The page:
32. Turkey Problem • Rafe: 24, because I can see the number sentence. • D: And what did the number sentence say? • Rafe: 15 x 24 = 360. • D: Equals 360.

  33. Turkey Problem • D: Equals 360. Nellie, did you have something to add? Facilitating talk among students • Nellie: Yeah. I know what they did, but there’s one thing that they didn’t figure out: how many hours 360 is. Student critiquing another student’s work

  34. Turkey Problem • D: How many hours 360 is. Without telling Victoria and Amber how many hours um 360 minutes is, can somebody give them a clue about how they might want to figure that out? How could they figure that out? Emma F? Giving the question to the students with constraints • Emma F.: I don’t know how to explain it, but….how did they know when to stop? • D: Well, that’s a great question. Fielding an uptake question

  35. Turkey Problem • Vicky: Because… • Amber: We counted 24 jumps. We counted 15, I mean 24 jumps. • D: You counted 24 jumps. OK. Did you understand that, Emma? How they did that … they counted each jump and they counted 24 times. (nod from Emma) Let’s get back to the clue. How could they figure out how many hours they have to cook that? Mackenzie, what do you think? Refocuses on previous question

  36. Additional Moves • Asks three different students to give clues—all three give similar clues in different ways. • Asks the presenting pair of students to go back and improve/complete their work. • Moves to a group that has a more sophisticated solution.

  37. Finding A Focus: Process • What are we looking for when we enter observe a lesson? • Student thinking is observable in two ways—orally and in writing. • Talk includes academic language or evidence of working toward us of language • Talk patterns include student-to-student exchanges

  38. Finding A Focus: Content • What is the nature and characteristics of the task students are being asked to do? • Authentic, worthy, relevant, rich, focuses on big ideas or essential questions, etc. • Do all students have entry AND is the sky the limit? • Even when working on a “skill” the focus is on making meaning through a search for pattern, use of structure.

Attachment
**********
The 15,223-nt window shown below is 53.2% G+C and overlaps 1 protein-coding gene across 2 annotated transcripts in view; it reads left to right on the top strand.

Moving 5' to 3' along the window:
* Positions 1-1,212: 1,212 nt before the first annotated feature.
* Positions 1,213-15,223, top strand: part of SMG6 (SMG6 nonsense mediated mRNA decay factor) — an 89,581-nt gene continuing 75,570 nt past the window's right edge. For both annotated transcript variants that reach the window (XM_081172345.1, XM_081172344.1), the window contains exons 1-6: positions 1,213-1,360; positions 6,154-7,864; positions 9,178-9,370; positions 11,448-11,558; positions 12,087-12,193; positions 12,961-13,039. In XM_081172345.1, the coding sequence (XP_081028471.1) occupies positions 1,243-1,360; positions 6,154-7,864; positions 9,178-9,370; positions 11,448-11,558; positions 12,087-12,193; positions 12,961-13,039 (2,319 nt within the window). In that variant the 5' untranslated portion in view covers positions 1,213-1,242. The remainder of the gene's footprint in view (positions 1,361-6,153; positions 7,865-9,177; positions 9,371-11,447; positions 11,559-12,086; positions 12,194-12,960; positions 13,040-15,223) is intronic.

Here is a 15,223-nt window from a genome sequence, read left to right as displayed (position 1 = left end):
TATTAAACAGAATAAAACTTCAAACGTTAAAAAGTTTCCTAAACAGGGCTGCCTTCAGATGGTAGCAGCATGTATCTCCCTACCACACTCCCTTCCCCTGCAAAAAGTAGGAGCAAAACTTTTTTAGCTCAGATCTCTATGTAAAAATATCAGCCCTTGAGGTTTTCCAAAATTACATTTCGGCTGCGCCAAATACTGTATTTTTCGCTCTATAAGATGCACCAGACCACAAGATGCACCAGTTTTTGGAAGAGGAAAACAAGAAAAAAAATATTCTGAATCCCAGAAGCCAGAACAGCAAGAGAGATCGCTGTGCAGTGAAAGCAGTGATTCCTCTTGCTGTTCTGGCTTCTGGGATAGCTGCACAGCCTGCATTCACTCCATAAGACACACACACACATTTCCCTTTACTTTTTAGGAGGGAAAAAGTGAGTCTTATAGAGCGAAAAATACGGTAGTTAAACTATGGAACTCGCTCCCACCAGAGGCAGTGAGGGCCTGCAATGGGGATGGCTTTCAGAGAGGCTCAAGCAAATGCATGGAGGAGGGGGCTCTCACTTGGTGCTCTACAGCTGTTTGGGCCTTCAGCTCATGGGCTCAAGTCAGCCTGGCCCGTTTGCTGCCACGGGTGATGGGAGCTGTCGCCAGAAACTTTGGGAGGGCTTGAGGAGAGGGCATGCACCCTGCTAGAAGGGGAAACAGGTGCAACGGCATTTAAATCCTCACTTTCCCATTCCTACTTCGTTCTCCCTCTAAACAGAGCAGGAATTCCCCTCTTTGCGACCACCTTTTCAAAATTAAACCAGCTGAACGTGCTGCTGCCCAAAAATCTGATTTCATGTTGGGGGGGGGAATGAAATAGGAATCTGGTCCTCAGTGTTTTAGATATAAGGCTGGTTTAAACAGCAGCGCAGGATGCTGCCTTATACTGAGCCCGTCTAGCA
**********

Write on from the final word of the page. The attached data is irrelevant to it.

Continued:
39. What are adults doing? • Routinely watching each other teach collaboratively planned lessons and providing focused feedback on shared practices (e.g. generating student discourse; focusing on big ideas) • Practicing using evidence of student learning as the focus of the observation, collecting verbatim notes to talk from.

  40. What are adults doing? • Non-defensively debriefing what happened in the classroom in relation to the process and content goals. • Reflecting on how to work with students who didn’t appear to understand and where to go next with kids who did • Refining the lesson to be used in the next class

  41. Instructional Leaders’ Roles • Create the structures and cultivate the environment of a learning culture • Provide myriad ways for various groups to meet around instruction and learning and attend some of these meetings • Provide coverage and opportunity for people to observe one another in the act of teacher and to then talk about it